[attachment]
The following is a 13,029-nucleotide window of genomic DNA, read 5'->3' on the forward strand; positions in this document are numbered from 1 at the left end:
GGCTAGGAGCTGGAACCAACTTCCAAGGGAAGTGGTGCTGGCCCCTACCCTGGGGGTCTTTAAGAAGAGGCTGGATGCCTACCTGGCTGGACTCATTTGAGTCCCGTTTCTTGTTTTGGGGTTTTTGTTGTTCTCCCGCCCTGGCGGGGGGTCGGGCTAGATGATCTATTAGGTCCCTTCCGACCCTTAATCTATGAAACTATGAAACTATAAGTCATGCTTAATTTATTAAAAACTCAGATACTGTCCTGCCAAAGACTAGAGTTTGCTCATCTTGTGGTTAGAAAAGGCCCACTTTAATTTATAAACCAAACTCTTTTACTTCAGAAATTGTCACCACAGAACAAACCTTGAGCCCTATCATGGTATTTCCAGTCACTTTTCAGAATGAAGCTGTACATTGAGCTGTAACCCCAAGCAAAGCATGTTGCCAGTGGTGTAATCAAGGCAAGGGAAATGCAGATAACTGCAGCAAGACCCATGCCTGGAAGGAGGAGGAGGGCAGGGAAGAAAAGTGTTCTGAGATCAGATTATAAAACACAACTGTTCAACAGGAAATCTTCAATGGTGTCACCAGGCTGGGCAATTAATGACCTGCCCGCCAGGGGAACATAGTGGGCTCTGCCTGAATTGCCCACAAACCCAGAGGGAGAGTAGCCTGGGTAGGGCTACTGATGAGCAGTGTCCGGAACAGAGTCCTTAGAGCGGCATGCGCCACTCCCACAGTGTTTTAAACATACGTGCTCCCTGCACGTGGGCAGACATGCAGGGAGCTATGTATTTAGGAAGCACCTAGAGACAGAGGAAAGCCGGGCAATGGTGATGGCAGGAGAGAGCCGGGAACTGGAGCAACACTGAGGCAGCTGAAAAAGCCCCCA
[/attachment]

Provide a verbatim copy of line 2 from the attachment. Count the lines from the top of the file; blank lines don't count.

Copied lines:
GGCTAGGAGCTGGAACCAACTTCCAAGGGAAGTGGTGCTGGCCCCTACCCTGGGGGTCTTTAAGAAGAGGCTGGATGCCTACCTGGCTGGACTCATTTGAGTCCCGTTTCTTGTTTTGGGGTTTTTGTTGTTCTCCCGCCCTGGCGGGGGGTCGGGCTAGATGATCTATTAGGTCCCTTCCGACCCTTAATCTATGAAACTATGAAACTATAAGTCATGCTTAATTTATTAAAAACTCAGATACTGTCCTGCCAAAGACTAGAGTTTGCTCATCTTGTGGTTAGAAAAGGCCCACTTTAATTTATAAACCAAACTCTTTTACTTCAGAAATTGTCACCACAGAACAAACCTTGAGCCCTATCATGGTATTTCCAGTCACTTTTCAGAATGAAGCTGTACATTGAGCTGTAACCCCAAGCAAAGCATGTTGCCAGTGGTGTAATCAAGGCAAGGGAAATGCAGATAACTGCAGCAAGACCCATGCCTGGAAGGAGGAGGAGGGCAGGGAAGAAAAGTGTTCTGAGATCAGATTATAAAACACAACTGTTCAACAGGAAATCTTCAATGGTGTCACCAGGCTGGGCAATTAATGACCTGCCCGCCAGGGGAACATAGTGGGCTCTGCCTGAATTGCCCACAAACCCAGAGGGAGAGTAGCCTGGGTAGGGCTACTGATGAGCAGTGTCCGGAACAGAGTCCTTAGAGCGGCATGCGCCACTCCCACAGTGTTTTAAACATACGTGCTCCCTGCACGTGGGCAGACATGCAGGGAGCTATGTATTTAGGAAGCACCTAGAGACAGAGGAAAGCCGGGCAATGGTGATGGCAGGAGAGAGCCGGGAACTGGAGCAACACTGAGGCAGCTGAAAAAGCCCCCA